We put the bottom of the funnel first because that’s where B2B SaaS companies should put their initial focus: bringing in conversions from those who are ready to make purchase decisions. At this stage, targeted content allows potential users to experience the product first-hand, imagine what it’s like implementing it into their business and make a well-informed decision before committing to a signup. Persuasive writing techniques should be your best friend when producing bottom of funnel content.
Product Pages: Product pages are excellent real estate for conversions since they’re your primary landing pages. They play a crucial role in the bottom of funnel content for SaaS companies because they are designed specifically to convert visitors into (paying) users. For many, this will be the first point of contact for potential users that have already gone through the awareness and consideration stages of the marketing funnel.
Providing detailed information about your software makes product pages one of the highest converting pieces of content you can develop. You’ll want to include things like features, benefits, pricing, customer reviews and access to case studies on your product pages. Basically, you’ll want to add any kind of information that helps potential users make an informed decision about whether or not your solution meets their needs.
Example: PixelCut.ai – Background Remover
Pricing Pages: If you were to organise your bottom of funnel content into its own funnel, pricing pages would be at the very bottom. Pricing pages often serve as the final step in the purchasing decision-making process. This is because pricing pages address one of the most important concerns for consumers: cost. At this point in the marketing funnel, potential users seek out specific details about pricing plans, features and benefits before signing up.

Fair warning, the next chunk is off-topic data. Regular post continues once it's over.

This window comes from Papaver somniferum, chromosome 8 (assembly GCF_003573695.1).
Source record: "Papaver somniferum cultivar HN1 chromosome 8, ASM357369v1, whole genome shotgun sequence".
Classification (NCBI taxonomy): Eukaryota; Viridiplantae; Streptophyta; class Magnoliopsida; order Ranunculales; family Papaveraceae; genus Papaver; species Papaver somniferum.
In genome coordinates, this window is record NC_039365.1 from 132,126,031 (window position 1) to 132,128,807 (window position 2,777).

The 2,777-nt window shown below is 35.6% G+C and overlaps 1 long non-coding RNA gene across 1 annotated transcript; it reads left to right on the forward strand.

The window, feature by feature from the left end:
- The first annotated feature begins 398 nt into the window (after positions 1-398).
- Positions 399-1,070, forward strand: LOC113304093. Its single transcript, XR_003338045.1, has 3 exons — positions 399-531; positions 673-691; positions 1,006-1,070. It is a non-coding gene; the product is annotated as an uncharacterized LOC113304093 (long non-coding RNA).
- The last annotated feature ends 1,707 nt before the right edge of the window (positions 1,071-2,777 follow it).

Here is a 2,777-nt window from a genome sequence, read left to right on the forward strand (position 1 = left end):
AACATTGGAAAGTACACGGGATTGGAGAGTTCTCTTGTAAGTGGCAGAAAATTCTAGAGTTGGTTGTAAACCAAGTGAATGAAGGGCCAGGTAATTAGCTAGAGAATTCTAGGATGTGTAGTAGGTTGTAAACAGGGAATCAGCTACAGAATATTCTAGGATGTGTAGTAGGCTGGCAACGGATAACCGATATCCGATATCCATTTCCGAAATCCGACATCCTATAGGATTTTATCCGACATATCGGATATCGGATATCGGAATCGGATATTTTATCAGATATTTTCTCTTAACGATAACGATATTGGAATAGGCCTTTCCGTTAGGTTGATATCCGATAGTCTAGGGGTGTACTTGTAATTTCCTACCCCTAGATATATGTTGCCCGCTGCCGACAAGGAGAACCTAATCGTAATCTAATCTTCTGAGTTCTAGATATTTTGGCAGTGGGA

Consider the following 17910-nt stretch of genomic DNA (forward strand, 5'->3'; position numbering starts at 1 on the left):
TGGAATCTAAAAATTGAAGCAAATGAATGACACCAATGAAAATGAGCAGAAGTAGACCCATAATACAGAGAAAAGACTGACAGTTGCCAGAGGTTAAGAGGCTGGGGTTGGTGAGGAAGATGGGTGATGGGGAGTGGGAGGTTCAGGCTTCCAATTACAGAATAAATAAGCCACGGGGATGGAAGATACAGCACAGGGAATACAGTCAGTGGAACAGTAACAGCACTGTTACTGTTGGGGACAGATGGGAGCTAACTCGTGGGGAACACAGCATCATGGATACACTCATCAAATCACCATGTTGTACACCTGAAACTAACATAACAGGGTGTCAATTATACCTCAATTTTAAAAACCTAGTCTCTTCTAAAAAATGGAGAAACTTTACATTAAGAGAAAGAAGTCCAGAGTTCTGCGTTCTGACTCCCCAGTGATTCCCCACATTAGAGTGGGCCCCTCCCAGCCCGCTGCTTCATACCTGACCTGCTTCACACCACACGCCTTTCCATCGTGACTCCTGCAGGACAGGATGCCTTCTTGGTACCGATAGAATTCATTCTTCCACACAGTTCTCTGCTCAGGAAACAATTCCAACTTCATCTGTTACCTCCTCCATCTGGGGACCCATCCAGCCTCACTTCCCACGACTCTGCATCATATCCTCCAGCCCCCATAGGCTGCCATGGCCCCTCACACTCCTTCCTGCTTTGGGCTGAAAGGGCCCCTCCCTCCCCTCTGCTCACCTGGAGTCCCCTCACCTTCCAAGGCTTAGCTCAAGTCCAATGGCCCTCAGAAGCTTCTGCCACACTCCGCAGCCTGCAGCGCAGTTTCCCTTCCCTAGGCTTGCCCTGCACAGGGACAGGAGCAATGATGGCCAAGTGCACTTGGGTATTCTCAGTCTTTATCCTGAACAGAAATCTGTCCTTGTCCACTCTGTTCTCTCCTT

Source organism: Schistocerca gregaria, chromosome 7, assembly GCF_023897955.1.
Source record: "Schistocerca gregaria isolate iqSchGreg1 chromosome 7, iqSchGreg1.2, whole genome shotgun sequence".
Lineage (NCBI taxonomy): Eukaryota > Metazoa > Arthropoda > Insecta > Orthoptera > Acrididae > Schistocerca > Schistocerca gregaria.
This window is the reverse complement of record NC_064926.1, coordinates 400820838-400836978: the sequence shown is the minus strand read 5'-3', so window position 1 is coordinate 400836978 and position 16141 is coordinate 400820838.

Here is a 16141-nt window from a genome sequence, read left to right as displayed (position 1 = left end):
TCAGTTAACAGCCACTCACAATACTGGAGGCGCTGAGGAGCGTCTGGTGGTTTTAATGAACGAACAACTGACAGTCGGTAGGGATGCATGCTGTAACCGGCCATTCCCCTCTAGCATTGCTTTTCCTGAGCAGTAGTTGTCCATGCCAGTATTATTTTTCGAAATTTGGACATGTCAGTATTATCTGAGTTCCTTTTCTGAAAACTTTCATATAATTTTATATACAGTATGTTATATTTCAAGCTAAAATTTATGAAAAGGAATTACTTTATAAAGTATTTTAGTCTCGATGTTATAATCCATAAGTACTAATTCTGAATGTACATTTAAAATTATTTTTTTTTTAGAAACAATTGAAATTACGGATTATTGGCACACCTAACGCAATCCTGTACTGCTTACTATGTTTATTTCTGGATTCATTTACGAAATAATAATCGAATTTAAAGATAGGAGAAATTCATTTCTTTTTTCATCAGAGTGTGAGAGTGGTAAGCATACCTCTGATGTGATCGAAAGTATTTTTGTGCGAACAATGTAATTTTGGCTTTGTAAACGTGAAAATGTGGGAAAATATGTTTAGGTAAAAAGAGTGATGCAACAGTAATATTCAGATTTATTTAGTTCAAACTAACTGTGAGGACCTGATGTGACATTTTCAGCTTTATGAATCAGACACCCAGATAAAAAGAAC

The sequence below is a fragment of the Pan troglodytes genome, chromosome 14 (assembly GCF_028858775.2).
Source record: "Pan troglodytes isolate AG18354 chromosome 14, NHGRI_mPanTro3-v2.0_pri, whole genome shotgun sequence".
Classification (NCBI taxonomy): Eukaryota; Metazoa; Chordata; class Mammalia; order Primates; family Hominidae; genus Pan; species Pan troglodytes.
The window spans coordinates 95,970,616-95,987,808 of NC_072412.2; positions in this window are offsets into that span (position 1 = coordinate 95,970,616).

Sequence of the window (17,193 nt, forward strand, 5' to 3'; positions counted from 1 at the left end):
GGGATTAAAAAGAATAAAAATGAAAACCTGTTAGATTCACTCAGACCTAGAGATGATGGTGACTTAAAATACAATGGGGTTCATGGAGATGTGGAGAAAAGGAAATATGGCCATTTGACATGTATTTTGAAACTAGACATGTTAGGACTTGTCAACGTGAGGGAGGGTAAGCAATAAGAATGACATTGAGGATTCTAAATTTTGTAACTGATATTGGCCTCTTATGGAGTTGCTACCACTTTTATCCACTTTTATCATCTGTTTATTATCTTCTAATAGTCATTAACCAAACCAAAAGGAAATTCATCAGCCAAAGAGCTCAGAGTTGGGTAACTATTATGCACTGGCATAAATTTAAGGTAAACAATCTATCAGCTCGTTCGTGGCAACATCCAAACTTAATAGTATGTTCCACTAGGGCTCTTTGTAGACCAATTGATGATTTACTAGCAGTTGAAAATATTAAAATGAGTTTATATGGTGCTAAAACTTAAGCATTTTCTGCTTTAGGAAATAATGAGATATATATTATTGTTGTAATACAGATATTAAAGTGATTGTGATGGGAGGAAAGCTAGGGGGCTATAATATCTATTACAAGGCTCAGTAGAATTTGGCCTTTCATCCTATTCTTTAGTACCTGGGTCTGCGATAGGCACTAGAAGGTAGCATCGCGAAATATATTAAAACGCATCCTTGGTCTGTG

Pricing pages are a great place for SaaS companies to showcase their value proposition by highlighting unique features and benefits of their software. By clearly outlining what sets them apart from competitors, pricing pages are one of the most effective ways to communicate the value of your software. They also help build trust with potential customers by providing transparency. In the case of enterprise SaaS, pricing can be muddled and locked behind sales calls. Offering your pricing upfront on a pricing page will help establish your SaaS as trustworthy.
Example: Instantly.ai – Pricing Page
Use Case Pages: Use case pages are an effective type of bottom of funnel content because they provide potential users with a clear understanding of how your SaaS can solve their problems or meet their needs. This type of content is especially useful for converting potential users into signups because it demonstrates how your solution works and how it benefits them specifically. Use case pages demonstrate your ability to solve real-world problems in a level of detail that builds trust, making them more likely to convert to paying users.
Example: customer.io FinTech Use Case page
“Alternative to” Pages: Comparing your SaaS directly to established players in your industry is an underrated way to target users actively searching for greener grass. These users are typically closer to making a purchasing decision than others and have already gone through the awareness and consideration stages of the buyer’s journey. Writing an unbiased comparison of the market as a one-stop comparison resource for users in the decision-making stage allows them to easily evaluate their options and choose the one best suited for their needs. Hopefully yours is best in category, as this type of content will only work if your SaaS is actually better than others. If that’s the case, expect a high conversion rate from your “alternative to” pages!